Cuadrilla halted shale gas drilling operations in May after two small earthquakes near Blackpool. Commenting on Cuadrilla’s report submitted to Department of Energy and Climate Change (DECC) on 2 November, which concluded a link between hydraulic fracturing, or ‘fracking’, and the earthquakes was “highly probable”, Stephenson said the BGS was not unduly concerned by the shale gas developer’s assertion that “the theoretical maximum seismic event of magnitude 3 would not present a risk to personal safety or damage to property on the surface”.
“Earthquakes of magnitude 3 may cause things to fall off shelves, but in our experience they can’t be felt by human beings,” he said. “They are probably too small to cause damage.”
DECC will review Cuadrilla’s findings in tandem with the BGS, the Health & Safety Executive and the Environment Agency. The Department was tight-lipped over when it would make a decision on whether to allow Cuadrilla to resume fracking near Blackpool. “DECC will take its time,” a geologist told Millicent Media, adding the UK’s 14th onshore oil and gas licensing round cannot be completed until a decision has been made.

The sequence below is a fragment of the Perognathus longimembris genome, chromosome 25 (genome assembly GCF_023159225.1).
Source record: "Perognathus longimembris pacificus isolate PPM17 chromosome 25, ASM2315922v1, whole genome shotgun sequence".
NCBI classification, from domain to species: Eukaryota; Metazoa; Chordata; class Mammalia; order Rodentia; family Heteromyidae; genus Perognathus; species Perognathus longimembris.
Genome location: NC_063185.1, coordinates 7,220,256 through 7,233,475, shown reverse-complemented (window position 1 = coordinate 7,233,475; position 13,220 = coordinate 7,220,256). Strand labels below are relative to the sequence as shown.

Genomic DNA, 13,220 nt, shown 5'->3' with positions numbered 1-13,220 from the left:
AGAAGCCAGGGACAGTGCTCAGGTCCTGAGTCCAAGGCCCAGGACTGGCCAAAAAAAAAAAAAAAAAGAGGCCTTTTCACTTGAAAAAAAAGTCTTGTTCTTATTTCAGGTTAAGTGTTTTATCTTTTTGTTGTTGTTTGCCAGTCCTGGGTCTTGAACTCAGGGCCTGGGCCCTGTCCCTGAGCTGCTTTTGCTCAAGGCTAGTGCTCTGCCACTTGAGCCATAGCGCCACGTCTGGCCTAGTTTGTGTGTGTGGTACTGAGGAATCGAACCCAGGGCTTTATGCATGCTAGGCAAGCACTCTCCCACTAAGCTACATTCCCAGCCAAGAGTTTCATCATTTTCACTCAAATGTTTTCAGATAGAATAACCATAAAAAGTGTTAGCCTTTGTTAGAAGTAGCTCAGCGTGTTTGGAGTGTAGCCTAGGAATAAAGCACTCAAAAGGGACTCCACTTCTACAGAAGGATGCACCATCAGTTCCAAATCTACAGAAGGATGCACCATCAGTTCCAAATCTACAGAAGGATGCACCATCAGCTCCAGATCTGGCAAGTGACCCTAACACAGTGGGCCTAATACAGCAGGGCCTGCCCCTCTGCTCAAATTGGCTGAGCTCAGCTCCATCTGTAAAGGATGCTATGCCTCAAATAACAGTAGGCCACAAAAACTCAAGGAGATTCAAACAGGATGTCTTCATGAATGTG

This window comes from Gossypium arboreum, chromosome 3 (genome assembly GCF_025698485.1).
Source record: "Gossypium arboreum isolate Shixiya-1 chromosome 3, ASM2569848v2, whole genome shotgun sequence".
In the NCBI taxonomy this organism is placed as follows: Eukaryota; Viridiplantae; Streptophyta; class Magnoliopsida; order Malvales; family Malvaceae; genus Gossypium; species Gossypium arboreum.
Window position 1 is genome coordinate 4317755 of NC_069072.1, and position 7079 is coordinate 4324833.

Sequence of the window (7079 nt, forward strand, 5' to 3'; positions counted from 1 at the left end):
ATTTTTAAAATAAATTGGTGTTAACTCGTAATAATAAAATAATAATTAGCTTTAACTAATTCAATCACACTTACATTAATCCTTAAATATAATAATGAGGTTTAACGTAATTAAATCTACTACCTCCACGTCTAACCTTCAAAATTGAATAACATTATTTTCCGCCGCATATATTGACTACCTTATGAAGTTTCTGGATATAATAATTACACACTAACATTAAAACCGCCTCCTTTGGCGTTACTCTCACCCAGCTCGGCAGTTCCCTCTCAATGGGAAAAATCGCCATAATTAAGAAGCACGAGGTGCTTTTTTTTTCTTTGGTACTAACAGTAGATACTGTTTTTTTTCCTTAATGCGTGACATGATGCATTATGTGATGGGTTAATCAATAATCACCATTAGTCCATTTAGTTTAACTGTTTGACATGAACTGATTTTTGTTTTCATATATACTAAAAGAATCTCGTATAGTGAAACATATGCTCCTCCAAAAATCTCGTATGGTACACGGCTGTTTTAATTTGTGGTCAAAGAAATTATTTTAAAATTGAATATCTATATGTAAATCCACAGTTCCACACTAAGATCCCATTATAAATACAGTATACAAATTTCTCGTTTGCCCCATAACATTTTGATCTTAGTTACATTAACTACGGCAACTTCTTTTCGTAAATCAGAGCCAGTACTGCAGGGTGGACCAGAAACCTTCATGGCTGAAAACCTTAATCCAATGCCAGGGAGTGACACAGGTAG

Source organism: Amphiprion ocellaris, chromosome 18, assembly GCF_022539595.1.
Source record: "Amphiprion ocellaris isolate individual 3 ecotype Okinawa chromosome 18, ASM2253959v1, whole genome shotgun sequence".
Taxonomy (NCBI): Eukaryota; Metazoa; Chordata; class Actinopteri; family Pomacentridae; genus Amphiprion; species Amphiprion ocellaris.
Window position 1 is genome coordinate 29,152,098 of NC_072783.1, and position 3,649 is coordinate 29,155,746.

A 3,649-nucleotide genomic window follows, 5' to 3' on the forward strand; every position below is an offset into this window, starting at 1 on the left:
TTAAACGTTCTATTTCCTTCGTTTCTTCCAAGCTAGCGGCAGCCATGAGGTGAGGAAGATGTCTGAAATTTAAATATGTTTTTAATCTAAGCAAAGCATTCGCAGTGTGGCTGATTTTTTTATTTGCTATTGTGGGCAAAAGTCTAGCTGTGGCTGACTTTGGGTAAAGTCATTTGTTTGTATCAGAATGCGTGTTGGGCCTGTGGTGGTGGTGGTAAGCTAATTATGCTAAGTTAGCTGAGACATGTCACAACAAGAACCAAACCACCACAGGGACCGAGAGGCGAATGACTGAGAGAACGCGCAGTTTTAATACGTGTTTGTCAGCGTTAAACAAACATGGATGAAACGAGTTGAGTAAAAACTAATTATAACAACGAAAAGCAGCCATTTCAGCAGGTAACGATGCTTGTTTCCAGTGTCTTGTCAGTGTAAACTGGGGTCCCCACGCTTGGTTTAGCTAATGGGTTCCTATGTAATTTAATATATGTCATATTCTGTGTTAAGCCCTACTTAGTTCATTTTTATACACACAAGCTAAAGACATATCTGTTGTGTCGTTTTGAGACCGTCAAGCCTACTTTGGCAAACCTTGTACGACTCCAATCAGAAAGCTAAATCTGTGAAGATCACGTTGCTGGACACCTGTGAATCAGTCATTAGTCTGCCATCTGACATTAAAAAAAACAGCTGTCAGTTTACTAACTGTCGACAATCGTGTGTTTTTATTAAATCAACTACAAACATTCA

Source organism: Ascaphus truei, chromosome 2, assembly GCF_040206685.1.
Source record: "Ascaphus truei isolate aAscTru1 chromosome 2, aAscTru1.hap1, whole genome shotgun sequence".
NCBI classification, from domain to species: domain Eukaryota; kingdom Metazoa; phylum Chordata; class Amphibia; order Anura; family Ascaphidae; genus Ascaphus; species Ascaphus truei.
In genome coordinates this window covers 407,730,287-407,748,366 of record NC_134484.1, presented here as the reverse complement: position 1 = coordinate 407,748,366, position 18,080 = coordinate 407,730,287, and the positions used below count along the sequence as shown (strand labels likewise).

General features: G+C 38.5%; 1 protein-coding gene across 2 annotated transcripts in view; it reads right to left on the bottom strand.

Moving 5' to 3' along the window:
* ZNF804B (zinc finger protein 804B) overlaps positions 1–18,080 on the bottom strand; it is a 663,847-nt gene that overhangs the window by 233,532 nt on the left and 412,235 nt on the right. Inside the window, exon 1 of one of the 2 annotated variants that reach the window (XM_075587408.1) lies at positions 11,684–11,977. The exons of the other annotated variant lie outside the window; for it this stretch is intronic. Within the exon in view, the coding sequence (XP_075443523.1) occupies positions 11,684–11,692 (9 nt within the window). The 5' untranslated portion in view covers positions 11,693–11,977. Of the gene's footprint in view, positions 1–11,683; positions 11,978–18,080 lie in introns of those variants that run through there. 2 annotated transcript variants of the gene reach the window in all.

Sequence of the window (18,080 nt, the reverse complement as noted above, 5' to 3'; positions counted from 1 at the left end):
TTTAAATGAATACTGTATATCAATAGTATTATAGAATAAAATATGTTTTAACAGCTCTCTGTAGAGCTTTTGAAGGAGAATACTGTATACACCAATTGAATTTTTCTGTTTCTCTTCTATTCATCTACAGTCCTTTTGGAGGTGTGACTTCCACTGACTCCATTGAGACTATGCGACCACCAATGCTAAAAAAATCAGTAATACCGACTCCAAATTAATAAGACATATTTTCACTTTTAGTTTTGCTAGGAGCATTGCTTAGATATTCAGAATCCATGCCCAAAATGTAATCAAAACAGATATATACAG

Stephenson said the lack of peer-reviewed research into shale gas fracking, particularly the potential contamination of water supplies, was of great concern to the British authorities. Only two peer-reviewed reports have been conducted into methane leakage and their conclusions are viewed as highly questionable by most geologists, he said.
The BGS and the Environment Agency now intend to conduct a baseline study into the impact of fracking and potential methane contamination of groundwater. “We want to determine the background levels of methane in groundwater before anybody fracks so that any other methane found can be attributed to fracking,” explained Stephenson.
“It’s very important to do a baseline study. It can be done quickly, it’s just a case of measuring wells and the amount of methane in them. It’s a priority, but it doesn’t need to stop the fracking process.”